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9

The best way to do this is a Dynamic Range Compressor. Audacity has one built-in, under "Filters->Compressor." This is, essentially, a program that removes the range between quiet sounds and loud sounds. It's surprisingly easy to use. Set the "Threshold" value to something very low. Set the "Noise floor" to around -30DB. Set the ratio to a very high ...


5

Take a look at sox Quoting man sox: SoX - Sound eXchange, the Swiss Army knife of audio manipulation [...] SoX is a command-line audio processing tool, particularly suited to making quick, simple edits and to batch processing. If you need an interactive, graphical audio editor, use audacity(1). So, it should be a nice fit as a companion ...


2

Here is a starting point: command | tee >(aplay -r 32000 2> /dev/null &); pkill aplay Try it with dmesg or ls -l /usr/bin to test. (Set your volume low first) Tee simply splits output to two places. There is a pkill aplay so that the sound ends when the command exits. Adjust the rate (-r 32000) to make it higher or lower. Note that this is very ...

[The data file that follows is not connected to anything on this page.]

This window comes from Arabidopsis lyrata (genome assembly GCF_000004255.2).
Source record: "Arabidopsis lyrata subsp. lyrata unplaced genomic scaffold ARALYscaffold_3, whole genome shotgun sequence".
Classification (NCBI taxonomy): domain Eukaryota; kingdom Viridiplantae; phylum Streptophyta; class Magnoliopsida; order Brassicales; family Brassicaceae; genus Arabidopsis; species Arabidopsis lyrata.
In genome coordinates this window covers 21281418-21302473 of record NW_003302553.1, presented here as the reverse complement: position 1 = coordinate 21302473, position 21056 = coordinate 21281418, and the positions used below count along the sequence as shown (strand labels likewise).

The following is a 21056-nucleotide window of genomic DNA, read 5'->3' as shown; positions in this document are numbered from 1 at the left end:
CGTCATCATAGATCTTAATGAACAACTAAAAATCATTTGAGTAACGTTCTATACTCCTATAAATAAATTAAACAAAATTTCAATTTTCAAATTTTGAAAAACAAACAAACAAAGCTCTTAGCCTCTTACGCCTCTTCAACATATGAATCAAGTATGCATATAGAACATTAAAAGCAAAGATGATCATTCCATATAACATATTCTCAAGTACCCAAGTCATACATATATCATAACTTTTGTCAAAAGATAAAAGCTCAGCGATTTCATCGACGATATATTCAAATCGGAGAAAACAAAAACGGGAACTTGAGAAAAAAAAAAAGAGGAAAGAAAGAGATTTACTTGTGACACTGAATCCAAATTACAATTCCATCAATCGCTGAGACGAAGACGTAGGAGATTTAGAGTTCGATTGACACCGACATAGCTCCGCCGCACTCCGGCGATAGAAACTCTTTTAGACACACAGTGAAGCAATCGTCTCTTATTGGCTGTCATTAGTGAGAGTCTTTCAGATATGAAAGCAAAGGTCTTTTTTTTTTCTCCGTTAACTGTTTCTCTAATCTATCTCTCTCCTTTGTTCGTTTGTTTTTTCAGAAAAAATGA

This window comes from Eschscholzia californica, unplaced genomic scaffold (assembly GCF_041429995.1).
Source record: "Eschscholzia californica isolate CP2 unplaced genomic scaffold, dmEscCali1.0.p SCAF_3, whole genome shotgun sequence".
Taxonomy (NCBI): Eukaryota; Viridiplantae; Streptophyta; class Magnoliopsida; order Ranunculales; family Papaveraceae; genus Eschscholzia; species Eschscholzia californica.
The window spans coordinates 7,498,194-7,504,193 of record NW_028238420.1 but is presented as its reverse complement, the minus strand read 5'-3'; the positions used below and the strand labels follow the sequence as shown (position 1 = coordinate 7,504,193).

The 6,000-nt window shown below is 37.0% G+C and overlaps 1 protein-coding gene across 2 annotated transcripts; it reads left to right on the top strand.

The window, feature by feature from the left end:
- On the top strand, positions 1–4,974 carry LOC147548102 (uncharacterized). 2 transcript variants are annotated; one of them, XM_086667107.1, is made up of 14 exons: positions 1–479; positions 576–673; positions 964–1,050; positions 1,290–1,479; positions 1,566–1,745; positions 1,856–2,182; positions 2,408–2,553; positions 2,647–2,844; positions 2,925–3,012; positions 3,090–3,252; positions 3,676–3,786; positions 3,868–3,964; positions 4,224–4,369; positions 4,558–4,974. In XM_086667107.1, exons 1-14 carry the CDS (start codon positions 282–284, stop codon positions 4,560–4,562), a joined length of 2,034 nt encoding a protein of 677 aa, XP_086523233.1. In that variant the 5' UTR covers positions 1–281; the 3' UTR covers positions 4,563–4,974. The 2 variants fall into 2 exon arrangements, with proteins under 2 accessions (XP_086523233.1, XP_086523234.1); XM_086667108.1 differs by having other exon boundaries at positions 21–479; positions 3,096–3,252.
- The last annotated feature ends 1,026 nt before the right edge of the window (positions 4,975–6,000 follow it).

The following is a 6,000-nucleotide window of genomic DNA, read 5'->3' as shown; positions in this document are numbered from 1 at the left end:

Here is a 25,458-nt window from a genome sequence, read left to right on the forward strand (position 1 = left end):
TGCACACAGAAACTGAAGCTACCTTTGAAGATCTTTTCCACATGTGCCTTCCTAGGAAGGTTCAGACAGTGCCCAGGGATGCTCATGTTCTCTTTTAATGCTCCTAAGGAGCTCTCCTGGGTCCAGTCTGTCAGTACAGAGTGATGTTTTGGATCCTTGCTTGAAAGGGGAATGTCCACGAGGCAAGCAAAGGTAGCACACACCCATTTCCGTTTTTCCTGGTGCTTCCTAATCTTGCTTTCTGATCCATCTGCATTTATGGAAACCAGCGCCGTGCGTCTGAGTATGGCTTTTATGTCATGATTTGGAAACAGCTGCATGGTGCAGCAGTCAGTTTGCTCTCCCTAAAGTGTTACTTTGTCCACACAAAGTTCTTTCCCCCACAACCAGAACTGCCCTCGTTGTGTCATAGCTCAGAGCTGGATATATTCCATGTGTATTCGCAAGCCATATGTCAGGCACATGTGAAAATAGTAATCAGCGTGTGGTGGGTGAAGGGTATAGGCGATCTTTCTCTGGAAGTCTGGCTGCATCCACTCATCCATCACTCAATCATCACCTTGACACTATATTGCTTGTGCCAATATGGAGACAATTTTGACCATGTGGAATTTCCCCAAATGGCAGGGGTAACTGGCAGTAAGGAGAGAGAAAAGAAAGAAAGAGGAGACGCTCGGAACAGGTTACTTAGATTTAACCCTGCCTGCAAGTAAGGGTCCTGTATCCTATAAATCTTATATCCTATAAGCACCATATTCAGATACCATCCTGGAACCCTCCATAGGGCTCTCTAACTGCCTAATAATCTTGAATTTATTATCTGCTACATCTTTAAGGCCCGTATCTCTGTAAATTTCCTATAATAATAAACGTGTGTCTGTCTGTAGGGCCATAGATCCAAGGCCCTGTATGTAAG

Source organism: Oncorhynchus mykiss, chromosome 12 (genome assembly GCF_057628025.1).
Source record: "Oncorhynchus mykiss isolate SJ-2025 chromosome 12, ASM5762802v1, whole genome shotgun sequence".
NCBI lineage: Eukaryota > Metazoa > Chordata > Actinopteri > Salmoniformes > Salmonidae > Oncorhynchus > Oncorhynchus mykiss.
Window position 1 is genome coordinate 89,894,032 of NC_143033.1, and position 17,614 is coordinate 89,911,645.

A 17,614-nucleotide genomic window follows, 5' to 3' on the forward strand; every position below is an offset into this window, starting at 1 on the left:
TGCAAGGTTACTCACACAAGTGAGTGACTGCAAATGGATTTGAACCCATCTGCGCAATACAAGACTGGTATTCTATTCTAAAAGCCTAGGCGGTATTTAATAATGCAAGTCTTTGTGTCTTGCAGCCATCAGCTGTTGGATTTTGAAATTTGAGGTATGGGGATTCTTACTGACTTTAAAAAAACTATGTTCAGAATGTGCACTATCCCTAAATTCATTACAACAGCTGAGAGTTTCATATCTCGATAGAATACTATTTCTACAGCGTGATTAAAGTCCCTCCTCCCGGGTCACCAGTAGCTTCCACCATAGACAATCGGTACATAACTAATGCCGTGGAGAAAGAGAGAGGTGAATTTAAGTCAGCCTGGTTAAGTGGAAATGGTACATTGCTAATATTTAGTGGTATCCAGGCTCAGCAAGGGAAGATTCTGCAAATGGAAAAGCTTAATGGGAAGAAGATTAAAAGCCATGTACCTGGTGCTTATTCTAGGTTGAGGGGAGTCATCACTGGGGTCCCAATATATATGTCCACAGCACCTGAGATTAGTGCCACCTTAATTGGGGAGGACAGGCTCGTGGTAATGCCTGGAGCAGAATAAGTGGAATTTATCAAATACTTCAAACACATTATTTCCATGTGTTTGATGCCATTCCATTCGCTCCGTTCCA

1

Try the following: set your desired value with amixer set Master [100 | any other value] or amixer set 'Master',99957 (as you have found out for yourself) then force store the setting of the volume control with alsactl store(make sure you are root)


1

Although I haven't been able to figure out the problem with this solution, I have found an alternative one, which seems to be working: using PulseAudio's equalizer, where each channel can be configured separately.



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